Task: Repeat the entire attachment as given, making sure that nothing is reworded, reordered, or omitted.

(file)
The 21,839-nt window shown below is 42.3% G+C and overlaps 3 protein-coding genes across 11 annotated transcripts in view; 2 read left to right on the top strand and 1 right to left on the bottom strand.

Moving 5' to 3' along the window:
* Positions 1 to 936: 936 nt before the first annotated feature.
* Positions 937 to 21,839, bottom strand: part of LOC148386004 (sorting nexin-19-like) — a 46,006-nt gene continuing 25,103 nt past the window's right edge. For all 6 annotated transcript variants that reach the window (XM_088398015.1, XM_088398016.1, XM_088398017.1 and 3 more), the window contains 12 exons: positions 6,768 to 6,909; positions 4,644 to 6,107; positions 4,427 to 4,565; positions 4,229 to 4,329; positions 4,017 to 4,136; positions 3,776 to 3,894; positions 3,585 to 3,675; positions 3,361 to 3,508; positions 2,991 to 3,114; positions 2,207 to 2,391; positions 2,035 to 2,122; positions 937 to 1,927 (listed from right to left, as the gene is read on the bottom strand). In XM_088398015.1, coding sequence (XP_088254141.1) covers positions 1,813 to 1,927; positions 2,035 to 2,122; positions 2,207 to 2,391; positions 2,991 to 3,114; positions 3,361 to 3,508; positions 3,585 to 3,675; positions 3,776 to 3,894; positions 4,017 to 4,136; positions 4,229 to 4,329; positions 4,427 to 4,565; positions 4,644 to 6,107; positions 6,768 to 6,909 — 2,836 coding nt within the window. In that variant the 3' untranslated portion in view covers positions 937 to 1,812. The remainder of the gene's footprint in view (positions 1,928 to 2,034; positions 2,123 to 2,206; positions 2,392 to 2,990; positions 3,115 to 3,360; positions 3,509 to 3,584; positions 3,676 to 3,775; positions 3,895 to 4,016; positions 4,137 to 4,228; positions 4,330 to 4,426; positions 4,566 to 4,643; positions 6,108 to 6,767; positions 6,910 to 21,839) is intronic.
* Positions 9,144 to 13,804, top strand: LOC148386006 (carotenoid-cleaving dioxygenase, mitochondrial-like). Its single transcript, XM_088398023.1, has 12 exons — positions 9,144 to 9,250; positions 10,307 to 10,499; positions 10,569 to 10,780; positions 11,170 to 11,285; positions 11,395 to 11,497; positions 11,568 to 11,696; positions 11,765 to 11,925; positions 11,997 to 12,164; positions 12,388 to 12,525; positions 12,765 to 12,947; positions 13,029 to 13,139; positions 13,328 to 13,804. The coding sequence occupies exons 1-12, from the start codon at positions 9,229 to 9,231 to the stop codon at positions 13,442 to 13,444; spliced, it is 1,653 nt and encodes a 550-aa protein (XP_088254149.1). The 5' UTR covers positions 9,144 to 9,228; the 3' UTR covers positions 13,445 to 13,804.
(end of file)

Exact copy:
The 21,839-nt window shown below is 42.3% G+C and overlaps 3 protein-coding genes across 11 annotated transcripts in view; 2 read left to right on the top strand and 1 right to left on the bottom strand.

Moving 5' to 3' along the window:
* Positions 1 to 936: 936 nt before the first annotated feature.
* Positions 937 to 21,839, bottom strand: part of LOC148386004 (sorting nexin-19-like) — a 46,006-nt gene continuing 25,103 nt past the window's right edge. For all 6 annotated transcript variants that reach the window (XM_088398015.1, XM_088398016.1, XM_088398017.1 and 3 more), the window contains 12 exons: positions 6,768 to 6,909; positions 4,644 to 6,107; positions 4,427 to 4,565; positions 4,229 to 4,329; positions 4,017 to 4,136; positions 3,776 to 3,894; positions 3,585 to 3,675; positions 3,361 to 3,508; positions 2,991 to 3,114; positions 2,207 to 2,391; positions 2,035 to 2,122; positions 937 to 1,927 (listed from right to left, as the gene is read on the bottom strand). In XM_088398015.1, coding sequence (XP_088254141.1) covers positions 1,813 to 1,927; positions 2,035 to 2,122; positions 2,207 to 2,391; positions 2,991 to 3,114; positions 3,361 to 3,508; positions 3,585 to 3,675; positions 3,776 to 3,894; positions 4,017 to 4,136; positions 4,229 to 4,329; positions 4,427 to 4,565; positions 4,644 to 6,107; positions 6,768 to 6,909 — 2,836 coding nt within the window. In that variant the 3' untranslated portion in view covers positions 937 to 1,812. The remainder of the gene's footprint in view (positions 1,928 to 2,034; positions 2,123 to 2,206; positions 2,392 to 2,990; positions 3,115 to 3,360; positions 3,509 to 3,584; positions 3,676 to 3,775; positions 3,895 to 4,016; positions 4,137 to 4,228; positions 4,330 to 4,426; positions 4,566 to 4,643; positions 6,108 to 6,767; positions 6,910 to 21,839) is intronic.
* Positions 9,144 to 13,804, top strand: LOC148386006 (carotenoid-cleaving dioxygenase, mitochondrial-like). Its single transcript, XM_088398023.1, has 12 exons — positions 9,144 to 9,250; positions 10,307 to 10,499; positions 10,569 to 10,780; positions 11,170 to 11,285; positions 11,395 to 11,497; positions 11,568 to 11,696; positions 11,765 to 11,925; positions 11,997 to 12,164; positions 12,388 to 12,525; positions 12,765 to 12,947; positions 13,029 to 13,139; positions 13,328 to 13,804. The coding sequence occupies exons 1-12, from the start codon at positions 9,229 to 9,231 to the stop codon at positions 13,442 to 13,444; spliced, it is 1,653 nt and encodes a 550-aa protein (XP_088254149.1). The 5' UTR covers positions 9,144 to 9,228; the 3' UTR covers positions 13,445 to 13,804.